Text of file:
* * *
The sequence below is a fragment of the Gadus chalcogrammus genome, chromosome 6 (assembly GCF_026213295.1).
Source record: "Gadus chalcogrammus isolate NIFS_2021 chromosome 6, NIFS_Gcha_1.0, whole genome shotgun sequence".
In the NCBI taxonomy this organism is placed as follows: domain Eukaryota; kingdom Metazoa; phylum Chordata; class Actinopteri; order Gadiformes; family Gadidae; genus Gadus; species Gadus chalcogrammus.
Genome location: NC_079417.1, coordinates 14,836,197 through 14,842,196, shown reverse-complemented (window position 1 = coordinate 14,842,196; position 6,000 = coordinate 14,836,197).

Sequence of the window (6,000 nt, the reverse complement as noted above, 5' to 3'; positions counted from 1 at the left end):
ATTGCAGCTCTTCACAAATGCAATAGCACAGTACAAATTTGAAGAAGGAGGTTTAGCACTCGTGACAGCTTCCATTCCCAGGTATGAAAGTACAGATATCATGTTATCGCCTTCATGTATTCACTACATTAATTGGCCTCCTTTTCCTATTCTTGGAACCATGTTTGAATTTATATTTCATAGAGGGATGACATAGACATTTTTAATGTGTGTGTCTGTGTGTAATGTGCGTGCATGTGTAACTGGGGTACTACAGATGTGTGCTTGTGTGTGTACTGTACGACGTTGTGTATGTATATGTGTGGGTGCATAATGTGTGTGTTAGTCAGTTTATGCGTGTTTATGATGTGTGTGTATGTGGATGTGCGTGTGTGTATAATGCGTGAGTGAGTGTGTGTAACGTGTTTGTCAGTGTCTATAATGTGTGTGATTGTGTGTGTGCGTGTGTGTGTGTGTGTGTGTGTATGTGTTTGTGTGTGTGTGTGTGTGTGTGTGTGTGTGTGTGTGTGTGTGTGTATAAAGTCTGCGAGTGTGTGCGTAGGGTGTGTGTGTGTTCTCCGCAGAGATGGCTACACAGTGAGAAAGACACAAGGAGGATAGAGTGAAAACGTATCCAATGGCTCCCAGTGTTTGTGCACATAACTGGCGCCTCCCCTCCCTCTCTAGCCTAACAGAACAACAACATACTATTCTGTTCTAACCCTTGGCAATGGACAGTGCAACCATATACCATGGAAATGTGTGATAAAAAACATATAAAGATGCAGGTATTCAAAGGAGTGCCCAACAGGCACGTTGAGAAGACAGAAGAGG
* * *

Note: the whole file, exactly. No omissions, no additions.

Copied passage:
The sequence below is a fragment of the Gadus chalcogrammus genome, chromosome 6 (assembly GCF_026213295.1).
Source record: "Gadus chalcogrammus isolate NIFS_2021 chromosome 6, NIFS_Gcha_1.0, whole genome shotgun sequence".
In the NCBI taxonomy this organism is placed as follows: domain Eukaryota; kingdom Metazoa; phylum Chordata; class Actinopteri; order Gadiformes; family Gadidae; genus Gadus; species Gadus chalcogrammus.
Genome location: NC_079417.1, coordinates 14,836,197 through 14,842,196, shown reverse-complemented (window position 1 = coordinate 14,842,196; position 6,000 = coordinate 14,836,197).

Sequence of the window (6,000 nt, the reverse complement as noted above, 5' to 3'; positions counted from 1 at the left end):
ATTGCAGCTCTTCACAAATGCAATAGCACAGTACAAATTTGAAGAAGGAGGTTTAGCACTCGTGACAGCTTCCATTCCCAGGTATGAAAGTACAGATATCATGTTATCGCCTTCATGTATTCACTACATTAATTGGCCTCCTTTTCCTATTCTTGGAACCATGTTTGAATTTATATTTCATAGAGGGATGACATAGACATTTTTAATGTGTGTGTCTGTGTGTAATGTGCGTGCATGTGTAACTGGGGTACTACAGATGTGTGCTTGTGTGTGTACTGTACGACGTTGTGTATGTATATGTGTGGGTGCATAATGTGTGTGTTAGTCAGTTTATGCGTGTTTATGATGTGTGTGTATGTGGATGTGCGTGTGTGTATAATGCGTGAGTGAGTGTGTGTAACGTGTTTGTCAGTGTCTATAATGTGTGTGATTGTGTGTGTGCGTGTGTGTGTGTGTGTGTGTGTATGTGTTTGTGTGTGTGTGTGTGTGTGTGTGTGTGTGTGTGTGTGTGTGTGTATAAAGTCTGCGAGTGTGTGCGTAGGGTGTGTGTGTGTTCTCCGCAGAGATGGCTACACAGTGAGAAAGACACAAGGAGGATAGAGTGAAAACGTATCCAATGGCTCCCAGTGTTTGTGCACATAACTGGCGCCTCCCCTCCCTCTCTAGCCTAACAGAACAACAACATACTATTCTGTTCTAACCCTTGGCAATGGACAGTGCAACCATATACCATGGAAATGTGTGATAAAAAACATATAAAGATGCAGGTATTCAAAGGAGTGCCCAACAGGCACGTTGAGAAGACAGAAGAGG